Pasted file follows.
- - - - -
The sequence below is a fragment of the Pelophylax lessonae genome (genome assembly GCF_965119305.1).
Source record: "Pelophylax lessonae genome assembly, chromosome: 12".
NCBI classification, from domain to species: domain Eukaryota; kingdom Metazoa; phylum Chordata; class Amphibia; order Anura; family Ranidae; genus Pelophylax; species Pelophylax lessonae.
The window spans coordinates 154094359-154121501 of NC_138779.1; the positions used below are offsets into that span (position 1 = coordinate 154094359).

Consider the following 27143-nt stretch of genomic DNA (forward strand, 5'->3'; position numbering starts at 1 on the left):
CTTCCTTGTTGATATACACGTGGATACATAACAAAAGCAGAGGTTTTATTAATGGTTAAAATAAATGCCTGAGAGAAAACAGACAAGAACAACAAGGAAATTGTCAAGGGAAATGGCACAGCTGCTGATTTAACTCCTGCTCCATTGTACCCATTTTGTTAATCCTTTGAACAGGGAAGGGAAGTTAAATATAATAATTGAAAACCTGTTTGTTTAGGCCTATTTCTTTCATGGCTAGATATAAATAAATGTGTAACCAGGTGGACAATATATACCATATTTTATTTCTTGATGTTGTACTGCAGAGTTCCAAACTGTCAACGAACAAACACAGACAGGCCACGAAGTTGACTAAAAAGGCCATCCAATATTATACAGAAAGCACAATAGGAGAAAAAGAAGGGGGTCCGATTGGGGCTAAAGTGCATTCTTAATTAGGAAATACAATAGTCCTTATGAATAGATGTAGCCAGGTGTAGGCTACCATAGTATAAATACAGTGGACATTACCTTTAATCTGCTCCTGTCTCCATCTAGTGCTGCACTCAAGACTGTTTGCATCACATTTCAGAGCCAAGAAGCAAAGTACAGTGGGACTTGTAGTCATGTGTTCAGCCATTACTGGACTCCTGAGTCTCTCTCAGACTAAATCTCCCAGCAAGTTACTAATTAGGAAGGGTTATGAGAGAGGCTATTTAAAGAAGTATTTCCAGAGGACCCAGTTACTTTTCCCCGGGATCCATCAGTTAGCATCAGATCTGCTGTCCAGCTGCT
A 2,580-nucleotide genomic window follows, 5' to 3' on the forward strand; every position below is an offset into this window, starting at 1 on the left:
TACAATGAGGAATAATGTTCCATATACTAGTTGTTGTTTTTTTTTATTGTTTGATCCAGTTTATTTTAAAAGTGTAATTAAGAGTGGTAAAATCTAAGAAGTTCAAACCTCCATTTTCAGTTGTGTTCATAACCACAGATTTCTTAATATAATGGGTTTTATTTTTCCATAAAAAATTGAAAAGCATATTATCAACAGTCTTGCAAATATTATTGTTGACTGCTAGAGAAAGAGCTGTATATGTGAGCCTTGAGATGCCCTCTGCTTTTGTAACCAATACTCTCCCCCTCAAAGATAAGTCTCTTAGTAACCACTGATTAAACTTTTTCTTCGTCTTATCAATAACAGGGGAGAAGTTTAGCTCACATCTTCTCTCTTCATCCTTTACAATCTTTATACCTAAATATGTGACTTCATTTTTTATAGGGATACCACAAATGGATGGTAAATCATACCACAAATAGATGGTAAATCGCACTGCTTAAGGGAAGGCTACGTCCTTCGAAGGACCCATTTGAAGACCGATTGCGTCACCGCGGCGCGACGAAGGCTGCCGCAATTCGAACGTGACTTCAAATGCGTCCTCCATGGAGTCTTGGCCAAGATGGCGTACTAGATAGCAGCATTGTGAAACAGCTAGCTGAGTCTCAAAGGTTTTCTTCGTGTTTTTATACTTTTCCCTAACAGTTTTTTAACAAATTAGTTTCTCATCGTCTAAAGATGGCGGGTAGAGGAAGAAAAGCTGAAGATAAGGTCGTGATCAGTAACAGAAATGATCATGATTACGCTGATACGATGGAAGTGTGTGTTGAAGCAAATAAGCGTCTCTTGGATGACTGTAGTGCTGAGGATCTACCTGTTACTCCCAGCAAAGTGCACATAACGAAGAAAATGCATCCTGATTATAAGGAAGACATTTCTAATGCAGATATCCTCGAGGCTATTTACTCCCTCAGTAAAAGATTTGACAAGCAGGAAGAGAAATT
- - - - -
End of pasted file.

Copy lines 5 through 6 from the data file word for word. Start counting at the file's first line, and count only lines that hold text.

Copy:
Consider the following 27143-nt stretch of genomic DNA (forward strand, 5'->3'; position numbering starts at 1 on the left):
CTTCCTTGTTGATATACACGTGGATACATAACAAAAGCAGAGGTTTTATTAATGGTTAAAATAAATGCCTGAGAGAAAACAGACAAGAACAACAAGGAAATTGTCAAGGGAAATGGCACAGCTGCTGATTTAACTCCTGCTCCATTGTACCCATTTTGTTAATCCTTTGAACAGGGAAGGGAAGTTAAATATAATAATTGAAAACCTGTTTGTTTAGGCCTATTTCTTTCATGGCTAGATATAAATAAATGTGTAACCAGGTGGACAATATATACCATATTTTATTTCTTGATGTTGTACTGCAGAGTTCCAAACTGTCAACGAACAAACACAGACAGGCCACGAAGTTGACTAAAAAGGCCATCCAATATTATACAGAAAGCACAATAGGAGAAAAAGAAGGGGGTCCGATTGGGGCTAAAGTGCATTCTTAATTAGGAAATACAATAGTCCTTATGAATAGATGTAGCCAGGTGTAGGCTACCATAGTATAAATACAGTGGACATTACCTTTAATCTGCTCCTGTCTCCATCTAGTGCTGCACTCAAGACTGTTTGCATCACATTTCAGAGCCAAGAAGCAAAGTACAGTGGGACTTGTAGTCATGTGTTCAGCCATTACTGGACTCCTGAGTCTCTCTCAGACTAAATCTCCCAGCAAGTTACTAATTAGGAAGGGTTATGAGAGAGGCTATTTAAAGAAGTATTTCCAGAGGACCCAGTTACTTTTCCCCGGGATCCATCAGTTAGCATCAGATCTGCTGTCCAGCTGCT